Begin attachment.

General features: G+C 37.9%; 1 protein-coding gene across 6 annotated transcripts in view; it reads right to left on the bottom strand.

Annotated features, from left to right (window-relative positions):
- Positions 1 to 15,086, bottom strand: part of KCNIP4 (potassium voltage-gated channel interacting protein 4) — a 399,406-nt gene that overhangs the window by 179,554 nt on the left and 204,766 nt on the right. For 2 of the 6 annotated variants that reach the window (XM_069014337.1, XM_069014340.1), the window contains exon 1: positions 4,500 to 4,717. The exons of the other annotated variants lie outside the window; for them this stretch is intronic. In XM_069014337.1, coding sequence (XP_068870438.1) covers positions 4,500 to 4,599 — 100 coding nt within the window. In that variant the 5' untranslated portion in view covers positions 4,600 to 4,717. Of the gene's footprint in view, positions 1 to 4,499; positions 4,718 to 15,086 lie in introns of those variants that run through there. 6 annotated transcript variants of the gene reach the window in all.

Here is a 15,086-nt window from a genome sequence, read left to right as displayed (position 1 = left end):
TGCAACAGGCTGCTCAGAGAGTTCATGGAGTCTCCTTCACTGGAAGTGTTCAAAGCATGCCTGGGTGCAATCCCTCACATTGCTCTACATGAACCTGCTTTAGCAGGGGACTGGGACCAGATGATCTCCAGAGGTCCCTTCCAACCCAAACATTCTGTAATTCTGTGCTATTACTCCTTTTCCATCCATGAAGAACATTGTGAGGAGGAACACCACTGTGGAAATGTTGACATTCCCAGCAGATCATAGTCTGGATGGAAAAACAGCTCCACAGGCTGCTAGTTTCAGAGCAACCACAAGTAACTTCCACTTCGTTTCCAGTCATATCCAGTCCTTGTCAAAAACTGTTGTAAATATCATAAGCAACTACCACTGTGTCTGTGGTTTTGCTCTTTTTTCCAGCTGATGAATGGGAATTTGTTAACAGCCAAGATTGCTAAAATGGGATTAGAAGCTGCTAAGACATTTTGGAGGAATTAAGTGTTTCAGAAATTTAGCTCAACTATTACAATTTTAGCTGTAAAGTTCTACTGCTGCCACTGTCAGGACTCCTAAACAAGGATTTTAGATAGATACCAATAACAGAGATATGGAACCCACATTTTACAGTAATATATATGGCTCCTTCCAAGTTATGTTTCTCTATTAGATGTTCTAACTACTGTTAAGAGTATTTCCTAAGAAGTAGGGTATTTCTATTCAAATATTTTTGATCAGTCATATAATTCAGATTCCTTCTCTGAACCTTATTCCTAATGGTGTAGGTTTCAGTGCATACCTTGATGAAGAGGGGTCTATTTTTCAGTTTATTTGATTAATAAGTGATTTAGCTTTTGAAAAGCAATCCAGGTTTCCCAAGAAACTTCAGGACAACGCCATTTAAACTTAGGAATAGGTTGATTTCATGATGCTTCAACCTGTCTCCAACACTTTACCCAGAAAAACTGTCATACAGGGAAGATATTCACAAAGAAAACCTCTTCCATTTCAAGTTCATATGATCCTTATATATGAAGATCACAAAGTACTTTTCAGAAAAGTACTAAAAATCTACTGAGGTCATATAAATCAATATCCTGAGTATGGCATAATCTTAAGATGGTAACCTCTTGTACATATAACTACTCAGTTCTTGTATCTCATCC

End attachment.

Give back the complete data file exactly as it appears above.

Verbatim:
General features: G+C 37.9%; 1 protein-coding gene across 6 annotated transcripts in view; it reads right to left on the bottom strand.

Annotated features, from left to right (window-relative positions):
- Positions 1 to 15,086, bottom strand: part of KCNIP4 (potassium voltage-gated channel interacting protein 4) — a 399,406-nt gene that overhangs the window by 179,554 nt on the left and 204,766 nt on the right. For 2 of the 6 annotated variants that reach the window (XM_069014337.1, XM_069014340.1), the window contains exon 1: positions 4,500 to 4,717. The exons of the other annotated variants lie outside the window; for them this stretch is intronic. In XM_069014337.1, coding sequence (XP_068870438.1) covers positions 4,500 to 4,599 — 100 coding nt within the window. In that variant the 5' untranslated portion in view covers positions 4,600 to 4,717. Of the gene's footprint in view, positions 1 to 4,499; positions 4,718 to 15,086 lie in introns of those variants that run through there. 6 annotated transcript variants of the gene reach the window in all.

Here is a 15,086-nt window from a genome sequence, read left to right as displayed (position 1 = left end):
TGCAACAGGCTGCTCAGAGAGTTCATGGAGTCTCCTTCACTGGAAGTGTTCAAAGCATGCCTGGGTGCAATCCCTCACATTGCTCTACATGAACCTGCTTTAGCAGGGGACTGGGACCAGATGATCTCCAGAGGTCCCTTCCAACCCAAACATTCTGTAATTCTGTGCTATTACTCCTTTTCCATCCATGAAGAACATTGTGAGGAGGAACACCACTGTGGAAATGTTGACATTCCCAGCAGATCATAGTCTGGATGGAAAAACAGCTCCACAGGCTGCTAGTTTCAGAGCAACCACAAGTAACTTCCACTTCGTTTCCAGTCATATCCAGTCCTTGTCAAAAACTGTTGTAAATATCATAAGCAACTACCACTGTGTCTGTGGTTTTGCTCTTTTTTCCAGCTGATGAATGGGAATTTGTTAACAGCCAAGATTGCTAAAATGGGATTAGAAGCTGCTAAGACATTTTGGAGGAATTAAGTGTTTCAGAAATTTAGCTCAACTATTACAATTTTAGCTGTAAAGTTCTACTGCTGCCACTGTCAGGACTCCTAAACAAGGATTTTAGATAGATACCAATAACAGAGATATGGAACCCACATTTTACAGTAATATATATGGCTCCTTCCAAGTTATGTTTCTCTATTAGATGTTCTAACTACTGTTAAGAGTATTTCCTAAGAAGTAGGGTATTTCTATTCAAATATTTTTGATCAGTCATATAATTCAGATTCCTTCTCTGAACCTTATTCCTAATGGTGTAGGTTTCAGTGCATACCTTGATGAAGAGGGGTCTATTTTTCAGTTTATTTGATTAATAAGTGATTTAGCTTTTGAAAAGCAATCCAGGTTTCCCAAGAAACTTCAGGACAACGCCATTTAAACTTAGGAATAGGTTGATTTCATGATGCTTCAACCTGTCTCCAACACTTTACCCAGAAAAACTGTCATACAGGGAAGATATTCACAAAGAAAACCTCTTCCATTTCAAGTTCATATGATCCTTATATATGAAGATCACAAAGTACTTTTCAGAAAAGTACTAAAAATCTACTGAGGTCATATAAATCAATATCCTGAGTATGGCATAATCTTAAGATGGTAACCTCTTGTACATATAACTACTCAGTTCTTGTATCTCATCC